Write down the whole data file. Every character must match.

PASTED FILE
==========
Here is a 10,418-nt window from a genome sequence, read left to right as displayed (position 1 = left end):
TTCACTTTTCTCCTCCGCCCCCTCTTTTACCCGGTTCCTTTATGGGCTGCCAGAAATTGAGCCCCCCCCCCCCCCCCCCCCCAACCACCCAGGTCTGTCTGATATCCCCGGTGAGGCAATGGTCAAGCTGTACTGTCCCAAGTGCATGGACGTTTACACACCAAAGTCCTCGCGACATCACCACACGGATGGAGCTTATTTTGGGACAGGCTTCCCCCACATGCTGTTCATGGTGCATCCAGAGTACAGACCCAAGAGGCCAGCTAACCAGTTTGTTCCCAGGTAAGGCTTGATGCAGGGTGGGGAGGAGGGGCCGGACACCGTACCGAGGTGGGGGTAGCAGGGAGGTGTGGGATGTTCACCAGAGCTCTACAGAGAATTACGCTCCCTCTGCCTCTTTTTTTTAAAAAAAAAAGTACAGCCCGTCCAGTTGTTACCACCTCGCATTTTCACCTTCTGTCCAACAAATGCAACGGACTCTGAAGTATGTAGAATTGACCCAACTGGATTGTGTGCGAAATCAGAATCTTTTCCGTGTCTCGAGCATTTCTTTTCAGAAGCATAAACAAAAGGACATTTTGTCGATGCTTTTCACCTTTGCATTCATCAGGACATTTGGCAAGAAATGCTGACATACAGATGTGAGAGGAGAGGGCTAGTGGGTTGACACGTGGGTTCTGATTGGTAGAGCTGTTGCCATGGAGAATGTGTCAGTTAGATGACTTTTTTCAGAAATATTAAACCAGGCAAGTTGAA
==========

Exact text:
Here is a 10,418-nt window from a genome sequence, read left to right as displayed (position 1 = left end):
TTCACTTTTCTCCTCCGCCCCCTCTTTTACCCGGTTCCTTTATGGGCTGCCAGAAATTGAGCCCCCCCCCCCCCCCCCCCCCAACCACCCAGGTCTGTCTGATATCCCCGGTGAGGCAATGGTCAAGCTGTACTGTCCCAAGTGCATGGACGTTTACACACCAAAGTCCTCGCGACATCACCACACGGATGGAGCTTATTTTGGGACAGGCTTCCCCCACATGCTGTTCATGGTGCATCCAGAGTACAGACCCAAGAGGCCAGCTAACCAGTTTGTTCCCAGGTAAGGCTTGATGCAGGGTGGGGAGGAGGGGCCGGACACCGTACCGAGGTGGGGGTAGCAGGGAGGTGTGGGATGTTCACCAGAGCTCTACAGAGAATTACGCTCCCTCTGCCTCTTTTTTTTAAAAAAAAAAGTACAGCCCGTCCAGTTGTTACCACCTCGCATTTTCACCTTCTGTCCAACAAATGCAACGGACTCTGAAGTATGTAGAATTGACCCAACTGGATTGTGTGCGAAATCAGAATCTTTTCCGTGTCTCGAGCATTTCTTTTCAGAAGCATAAACAAAAGGACATTTTGTCGATGCTTTTCACCTTTGCATTCATCAGGACATTTGGCAAGAAATGCTGACATACAGATGTGAGAGGAGAGGGCTAGTGGGTTGACACGTGGGTTCTGATTGGTAGAGCTGTTGCCATGGAGAATGTGTCAGTTAGATGACTTTTTTCAGAAATATTAAACCAGGCAAGTTGAA